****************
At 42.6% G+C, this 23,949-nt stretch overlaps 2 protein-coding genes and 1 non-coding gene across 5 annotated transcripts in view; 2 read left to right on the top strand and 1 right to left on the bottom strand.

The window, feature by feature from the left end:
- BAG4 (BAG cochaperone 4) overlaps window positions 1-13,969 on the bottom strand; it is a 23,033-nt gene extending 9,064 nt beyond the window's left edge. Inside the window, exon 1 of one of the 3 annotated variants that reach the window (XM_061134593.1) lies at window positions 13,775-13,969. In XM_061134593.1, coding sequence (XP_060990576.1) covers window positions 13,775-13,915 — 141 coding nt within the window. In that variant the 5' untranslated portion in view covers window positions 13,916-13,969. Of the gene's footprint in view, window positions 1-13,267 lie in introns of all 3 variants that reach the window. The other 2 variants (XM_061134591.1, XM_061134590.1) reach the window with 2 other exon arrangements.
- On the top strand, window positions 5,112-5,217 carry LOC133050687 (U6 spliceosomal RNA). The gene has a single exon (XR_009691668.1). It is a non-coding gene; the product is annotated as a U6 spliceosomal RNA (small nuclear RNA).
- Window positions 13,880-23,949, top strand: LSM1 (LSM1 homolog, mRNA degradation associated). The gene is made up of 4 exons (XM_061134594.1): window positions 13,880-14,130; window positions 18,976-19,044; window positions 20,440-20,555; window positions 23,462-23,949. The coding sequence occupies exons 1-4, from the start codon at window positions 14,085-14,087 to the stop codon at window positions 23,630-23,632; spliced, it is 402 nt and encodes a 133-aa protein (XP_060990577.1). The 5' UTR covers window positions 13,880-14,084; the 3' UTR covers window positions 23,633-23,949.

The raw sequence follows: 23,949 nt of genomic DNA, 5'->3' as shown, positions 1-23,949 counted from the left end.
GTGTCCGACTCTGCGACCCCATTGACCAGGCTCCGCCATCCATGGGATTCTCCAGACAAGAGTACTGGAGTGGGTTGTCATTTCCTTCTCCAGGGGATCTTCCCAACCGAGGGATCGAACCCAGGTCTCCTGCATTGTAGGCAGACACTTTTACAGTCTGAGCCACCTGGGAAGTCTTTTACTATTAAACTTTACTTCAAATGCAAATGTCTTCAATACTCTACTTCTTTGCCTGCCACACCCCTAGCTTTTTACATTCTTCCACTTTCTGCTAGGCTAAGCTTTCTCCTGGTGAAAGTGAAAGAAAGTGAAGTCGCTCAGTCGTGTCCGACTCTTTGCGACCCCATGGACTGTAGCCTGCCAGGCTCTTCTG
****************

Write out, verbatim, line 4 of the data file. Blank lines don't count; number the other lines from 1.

- On the top strand, window positions 5,112-5,217 carry LOC133050687 (U6 spliceosomal RNA). The gene has a single exon (XR_009691668.1). It is a non-coding gene; the product is annotated as a U6 spliceosomal RNA (small nuclear RNA).